The bottom line: Absent achievable goals and a strong national security imperative backed up by congressional authorization, the U.S. presence in Syria is illegitimate and better off wound down.

    One prominent criticism of Trump’s decision is that it lacks a clear public explanation and evades the carefully planned and coordinated inter-agency process that enables such a withdrawal to be executed safely and responsibly. This is a fair criticism. Indeed, Trump seems not to have consulted the Defense Department, State Department, or really any of the national security principals in his administration before making this announcement.

    But the fault for evading process may lie more with the president’s hawkish advisors than with Trump himself. Trump has long expressed disapproval for the U.S. military presence in Syria, but his own officials—including National Security Advisor John Bolton, Secretary of State Mike Pompeo, Secretary of Defense James Mattis, and the current Special Representative for Syria Engagement James Jeffrey—either resisted or ignored the Commander-in-Chief’s clearly stated preferences on an ongoing military mission. That may have made the president feel he had no choice but to circumvent process and issue the order to withdraw on his own, via Twitter.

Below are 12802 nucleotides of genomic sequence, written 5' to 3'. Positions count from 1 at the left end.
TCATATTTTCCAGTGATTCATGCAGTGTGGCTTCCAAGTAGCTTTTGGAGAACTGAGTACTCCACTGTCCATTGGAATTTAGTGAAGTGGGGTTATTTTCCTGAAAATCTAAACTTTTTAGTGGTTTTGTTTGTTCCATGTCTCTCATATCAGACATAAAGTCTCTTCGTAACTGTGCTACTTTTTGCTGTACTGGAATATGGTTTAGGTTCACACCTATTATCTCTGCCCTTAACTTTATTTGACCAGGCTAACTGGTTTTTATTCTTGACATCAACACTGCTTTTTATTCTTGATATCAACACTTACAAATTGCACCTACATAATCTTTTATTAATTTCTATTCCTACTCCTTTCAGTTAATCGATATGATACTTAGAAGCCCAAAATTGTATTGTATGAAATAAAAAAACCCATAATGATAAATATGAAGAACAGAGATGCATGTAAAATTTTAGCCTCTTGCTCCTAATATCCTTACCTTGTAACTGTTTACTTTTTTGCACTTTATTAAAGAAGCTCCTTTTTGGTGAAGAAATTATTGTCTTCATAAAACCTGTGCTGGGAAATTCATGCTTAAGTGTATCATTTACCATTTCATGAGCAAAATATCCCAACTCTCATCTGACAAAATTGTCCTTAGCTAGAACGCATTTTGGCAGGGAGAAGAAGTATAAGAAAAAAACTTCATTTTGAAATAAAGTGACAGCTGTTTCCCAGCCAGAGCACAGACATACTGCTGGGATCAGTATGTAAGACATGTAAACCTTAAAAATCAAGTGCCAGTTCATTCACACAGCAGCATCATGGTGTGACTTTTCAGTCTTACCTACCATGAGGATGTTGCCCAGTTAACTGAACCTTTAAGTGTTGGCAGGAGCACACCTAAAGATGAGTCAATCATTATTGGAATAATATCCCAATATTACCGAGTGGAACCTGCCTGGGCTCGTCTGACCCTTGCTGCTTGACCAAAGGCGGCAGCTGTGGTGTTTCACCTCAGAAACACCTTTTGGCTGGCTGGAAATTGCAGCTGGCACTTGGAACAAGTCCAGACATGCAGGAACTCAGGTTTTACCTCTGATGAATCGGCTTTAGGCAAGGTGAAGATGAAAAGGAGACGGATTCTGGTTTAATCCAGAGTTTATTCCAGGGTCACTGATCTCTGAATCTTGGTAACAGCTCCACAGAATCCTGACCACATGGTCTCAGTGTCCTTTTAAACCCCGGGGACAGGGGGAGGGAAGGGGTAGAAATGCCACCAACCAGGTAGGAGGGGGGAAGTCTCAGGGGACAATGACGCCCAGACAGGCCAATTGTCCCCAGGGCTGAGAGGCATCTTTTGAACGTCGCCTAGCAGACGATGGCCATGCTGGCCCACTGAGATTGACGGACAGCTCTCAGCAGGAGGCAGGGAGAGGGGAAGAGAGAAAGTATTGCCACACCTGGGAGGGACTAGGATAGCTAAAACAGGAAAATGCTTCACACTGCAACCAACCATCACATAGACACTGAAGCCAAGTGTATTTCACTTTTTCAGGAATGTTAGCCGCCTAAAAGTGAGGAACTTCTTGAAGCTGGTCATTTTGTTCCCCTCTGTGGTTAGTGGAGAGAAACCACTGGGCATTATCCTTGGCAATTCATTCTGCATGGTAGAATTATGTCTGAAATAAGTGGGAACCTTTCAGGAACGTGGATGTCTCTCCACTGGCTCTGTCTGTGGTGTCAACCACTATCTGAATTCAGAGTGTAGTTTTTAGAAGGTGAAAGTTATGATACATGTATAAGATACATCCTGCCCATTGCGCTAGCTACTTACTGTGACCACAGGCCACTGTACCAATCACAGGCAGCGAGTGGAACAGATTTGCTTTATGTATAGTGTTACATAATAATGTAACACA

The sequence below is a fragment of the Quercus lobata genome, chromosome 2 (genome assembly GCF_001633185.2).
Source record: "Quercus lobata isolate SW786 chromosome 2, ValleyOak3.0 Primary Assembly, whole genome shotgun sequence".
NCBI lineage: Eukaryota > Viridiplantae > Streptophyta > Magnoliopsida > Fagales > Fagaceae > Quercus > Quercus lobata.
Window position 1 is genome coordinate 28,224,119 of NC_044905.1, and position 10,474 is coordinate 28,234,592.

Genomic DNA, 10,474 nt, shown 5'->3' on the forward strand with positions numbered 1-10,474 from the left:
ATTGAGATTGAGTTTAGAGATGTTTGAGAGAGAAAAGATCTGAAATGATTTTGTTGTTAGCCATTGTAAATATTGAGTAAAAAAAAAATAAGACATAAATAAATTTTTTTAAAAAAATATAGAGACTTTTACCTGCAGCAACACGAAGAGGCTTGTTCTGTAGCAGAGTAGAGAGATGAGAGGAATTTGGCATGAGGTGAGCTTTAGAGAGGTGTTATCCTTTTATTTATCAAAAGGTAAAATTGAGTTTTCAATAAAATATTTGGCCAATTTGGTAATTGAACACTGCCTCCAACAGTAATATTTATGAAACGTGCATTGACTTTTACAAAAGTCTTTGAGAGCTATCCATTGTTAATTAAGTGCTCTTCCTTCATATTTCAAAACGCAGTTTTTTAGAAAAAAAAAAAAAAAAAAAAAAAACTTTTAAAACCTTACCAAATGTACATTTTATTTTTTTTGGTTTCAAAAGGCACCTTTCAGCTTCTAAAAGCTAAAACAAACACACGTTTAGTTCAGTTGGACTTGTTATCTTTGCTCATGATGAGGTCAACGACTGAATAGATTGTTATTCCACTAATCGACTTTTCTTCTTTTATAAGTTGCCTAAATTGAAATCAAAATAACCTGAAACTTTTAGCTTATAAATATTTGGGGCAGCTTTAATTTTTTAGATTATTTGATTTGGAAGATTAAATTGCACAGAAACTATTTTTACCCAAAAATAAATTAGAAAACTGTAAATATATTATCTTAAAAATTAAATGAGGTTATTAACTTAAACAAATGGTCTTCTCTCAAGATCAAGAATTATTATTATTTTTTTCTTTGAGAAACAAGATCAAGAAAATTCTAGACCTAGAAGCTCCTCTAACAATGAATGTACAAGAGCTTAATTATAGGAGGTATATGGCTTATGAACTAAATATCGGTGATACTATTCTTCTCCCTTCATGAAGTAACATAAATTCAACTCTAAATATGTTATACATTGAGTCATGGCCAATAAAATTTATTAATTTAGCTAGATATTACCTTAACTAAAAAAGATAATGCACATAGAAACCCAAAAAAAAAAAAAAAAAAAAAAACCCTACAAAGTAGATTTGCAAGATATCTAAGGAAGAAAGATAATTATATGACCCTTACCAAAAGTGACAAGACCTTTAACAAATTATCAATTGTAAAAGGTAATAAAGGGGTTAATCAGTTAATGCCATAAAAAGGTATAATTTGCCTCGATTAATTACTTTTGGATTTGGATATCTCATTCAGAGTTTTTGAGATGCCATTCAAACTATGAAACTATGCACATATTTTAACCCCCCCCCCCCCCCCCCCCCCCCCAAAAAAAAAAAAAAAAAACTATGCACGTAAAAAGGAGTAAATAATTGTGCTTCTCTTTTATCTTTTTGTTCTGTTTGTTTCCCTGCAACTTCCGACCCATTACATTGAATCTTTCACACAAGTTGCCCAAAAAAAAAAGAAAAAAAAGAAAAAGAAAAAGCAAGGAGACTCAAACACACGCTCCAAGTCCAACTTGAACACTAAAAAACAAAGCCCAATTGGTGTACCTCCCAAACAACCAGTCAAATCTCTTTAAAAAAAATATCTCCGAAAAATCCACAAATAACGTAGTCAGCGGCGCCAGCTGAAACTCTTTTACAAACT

That said, I do worry about an administration that is too deferential to Trump’s every whim. I was heartened, for example, that cabinet officials spent months pushing back on Trump’s call to withdraw from the Iran nuclear deal. Likewise with the president’s request for military options against North Korea, which the Pentagon reportedly slow-walked in the months before Trump shifted from maximum pressure to diplomatic negotiations with Kim Jong-un. And when Trump reportedly asked Mattis to assassinate Assad, it was probably a good thing that the Secretary of Defense chose not to take the suggestion seriously.